The study included ninety participants (35 women, 55 men), between 40 to 60 years of age (mean age, 46.1 ± 8.2 years), with stage 1 hypertension (SBP 140–159 mm Hg and/or diastolic (D) BP 90–99 mm Hg) who had not been treated with antihypertensive medications in the preceding 12 months. The presented study sample was drawn from a larger study population that also included participants with pre-hypertension that was conducted at Duke University Medical Center (DUMC) from 2004 through 2007.14 As previously described,14 exclusion criteria were body mass index (BMI) > 35 kg/m2; diabetes mellitus; pacemaker; atrial fibrillation; myocardial infarction, percutaneous coronary intervention, or coronary artery bypass graft surgery within 6 months of enrollment; heart failure; severe uncorrected primary valvular disease; uncorrected thyroid heart disease; oral contraceptive use; pregnancy; hormone replacement therapy; alcohol or drug abuse within 12 months; renal or hepatic dysfunction; dementia; inability to comply with the assessment procedures; or unwillingness to provide informed consent. Individuals with previously diagnosed obstructive sleep apnea or identified with the Berlin Questionnaire15 as high risk of sleep apnea syndrome were excluded given the association between obstructive sleep apnea and impaired endothelial function.16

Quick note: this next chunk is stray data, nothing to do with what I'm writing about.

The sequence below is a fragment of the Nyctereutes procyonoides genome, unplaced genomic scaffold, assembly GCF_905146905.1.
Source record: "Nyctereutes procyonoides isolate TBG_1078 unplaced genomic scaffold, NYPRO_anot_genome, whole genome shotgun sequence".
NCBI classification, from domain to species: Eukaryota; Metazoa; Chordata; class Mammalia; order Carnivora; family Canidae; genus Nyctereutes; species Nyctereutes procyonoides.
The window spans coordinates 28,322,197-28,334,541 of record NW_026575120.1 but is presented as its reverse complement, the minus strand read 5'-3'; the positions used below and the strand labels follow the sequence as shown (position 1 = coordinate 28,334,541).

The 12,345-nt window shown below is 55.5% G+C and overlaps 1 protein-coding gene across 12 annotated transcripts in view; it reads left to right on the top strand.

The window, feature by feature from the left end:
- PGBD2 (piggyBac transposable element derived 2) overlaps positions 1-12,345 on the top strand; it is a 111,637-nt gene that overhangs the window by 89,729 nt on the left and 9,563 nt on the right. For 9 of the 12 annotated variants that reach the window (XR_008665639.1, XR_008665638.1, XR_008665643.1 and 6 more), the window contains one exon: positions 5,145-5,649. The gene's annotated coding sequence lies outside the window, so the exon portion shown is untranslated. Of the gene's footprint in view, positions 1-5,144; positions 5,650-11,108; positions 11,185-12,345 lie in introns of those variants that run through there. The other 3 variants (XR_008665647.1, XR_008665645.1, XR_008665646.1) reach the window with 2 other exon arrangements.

Participants were recruited by advertisements in the Piedmont region of North Carolina that includes a general population of over one million that reside within a 30 mile radius of Duke University Medical Center. The study protocol was approved by the Institutional Review Board at Duke University Medical Center. All eligible individuals provided written informed consent prior to participation in the study.